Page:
In the following, the basic advantages as well as the disadvantages of AOP are compiled, whereby only the essential advantages are presented here without explicitly considering their possible interactions:
Responsibility each module is assigned a clear area of responsibility.
Modularization By avoiding scattering and tangling, the program code is better modularized. This results in reduced redundancy, increased comprehensibility, and ultimately more maintainable software. The argument of the reduced program code is contradicted in the literature just as frequently, even if this thought can be followed intuitively quite. Ultimately, however, the reduction of code redundancy will probably depend on how many components an aspect "cross-cuts". The higher the number of cross-cutting components, the more scattered code can be reduced.
Simplicityarchitecture and design can focus on the requirements of the application itself. The extreme programming approach also follows this principle for simplicity of design.
Reusability Aspects are less tightly coupled to an application by their approach than is the case with conventional programming. Therefore, aspect-oriented code generally has good reusability.
Stability: Because crosscutting concerns are less likely to be overlooked when implementing more application-specific functionality, the code is more stable overall.
Cost: Simplicity, reusability, and stability have a lasting positive impact on cost. In addition, the system can be used sooner, and thus the costs of development are amortized sooner.
However, these advantages are also offset by practical disadvantages:
Debugging Due to the separation of code and process structure, the control flow in a program can only be followed with difficulty. The problem is comparable to dynamic binding in object-oriented programming.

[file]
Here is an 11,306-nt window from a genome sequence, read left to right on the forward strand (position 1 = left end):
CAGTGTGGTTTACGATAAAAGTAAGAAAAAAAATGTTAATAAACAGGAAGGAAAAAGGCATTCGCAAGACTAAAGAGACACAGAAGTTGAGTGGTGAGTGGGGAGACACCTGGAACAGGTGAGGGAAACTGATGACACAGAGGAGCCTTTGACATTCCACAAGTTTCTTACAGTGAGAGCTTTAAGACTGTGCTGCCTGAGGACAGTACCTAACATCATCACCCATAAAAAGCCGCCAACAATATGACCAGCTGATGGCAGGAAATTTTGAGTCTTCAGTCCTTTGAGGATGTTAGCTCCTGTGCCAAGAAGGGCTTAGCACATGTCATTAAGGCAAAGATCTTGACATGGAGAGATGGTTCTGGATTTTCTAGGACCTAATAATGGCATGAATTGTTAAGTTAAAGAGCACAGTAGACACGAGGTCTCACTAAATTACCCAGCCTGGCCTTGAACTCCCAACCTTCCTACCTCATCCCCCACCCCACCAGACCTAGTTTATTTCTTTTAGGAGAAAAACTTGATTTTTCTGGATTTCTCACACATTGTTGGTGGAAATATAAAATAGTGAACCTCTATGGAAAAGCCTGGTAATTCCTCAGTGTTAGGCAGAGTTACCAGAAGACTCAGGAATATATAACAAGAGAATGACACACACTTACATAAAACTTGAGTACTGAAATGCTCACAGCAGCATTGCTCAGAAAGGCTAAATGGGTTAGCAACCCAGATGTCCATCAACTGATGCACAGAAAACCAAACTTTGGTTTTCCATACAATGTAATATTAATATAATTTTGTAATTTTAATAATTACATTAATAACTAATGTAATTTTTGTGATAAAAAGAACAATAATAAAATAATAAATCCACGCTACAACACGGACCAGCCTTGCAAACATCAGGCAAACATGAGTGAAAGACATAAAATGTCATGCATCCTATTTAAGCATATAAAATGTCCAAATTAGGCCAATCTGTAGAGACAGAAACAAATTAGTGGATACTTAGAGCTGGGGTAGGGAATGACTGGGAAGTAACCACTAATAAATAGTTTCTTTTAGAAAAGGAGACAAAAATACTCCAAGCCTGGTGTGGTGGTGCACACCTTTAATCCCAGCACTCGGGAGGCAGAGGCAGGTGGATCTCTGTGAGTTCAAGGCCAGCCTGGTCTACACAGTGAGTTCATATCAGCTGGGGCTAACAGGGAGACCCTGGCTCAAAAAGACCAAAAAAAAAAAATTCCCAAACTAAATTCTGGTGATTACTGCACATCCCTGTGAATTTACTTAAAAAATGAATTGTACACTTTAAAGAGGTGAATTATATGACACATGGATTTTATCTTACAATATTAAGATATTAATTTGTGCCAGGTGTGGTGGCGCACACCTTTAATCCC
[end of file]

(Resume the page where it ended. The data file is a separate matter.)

Performance When weaving at runtime (dynamic weaving), reductions in performance can be observed. With static weaving, these can only be realized to a limited extent.
Encapsulation AOP breaks the object-oriented principle of encapsulation, since a class no longer has its entire behavior under its own control.
Coupling So-called pointcuts are predominantly defined by names of classes, methods, variables or even packages. This results in a coupling of components and aspects and leads, among other things, to the requirement of strict adherence to naming conventions.
Discipline The application of AOP requires adherence to software standards, not only with respect to naming conventions, which can be difficult in larger development teams.
Some of the terminology used in AOP has different connotations-for example, "non-functional requirements" are often equated with crosscutting concerns, which is clearly incorrect. Or in other publications, aspects are already referred to in the requirements phase. Provided that minor deviations are observed, aspects can be modularized according to similar criteria as components. This places aspects and components below the term module. In the implementation of AOP, AspectJ is the most advanced and universal of all approaches. In the earlier stages of development, there is a wide variety of different approaches. With regard to the specification language, the Unified Modelling Language (UML) is one option.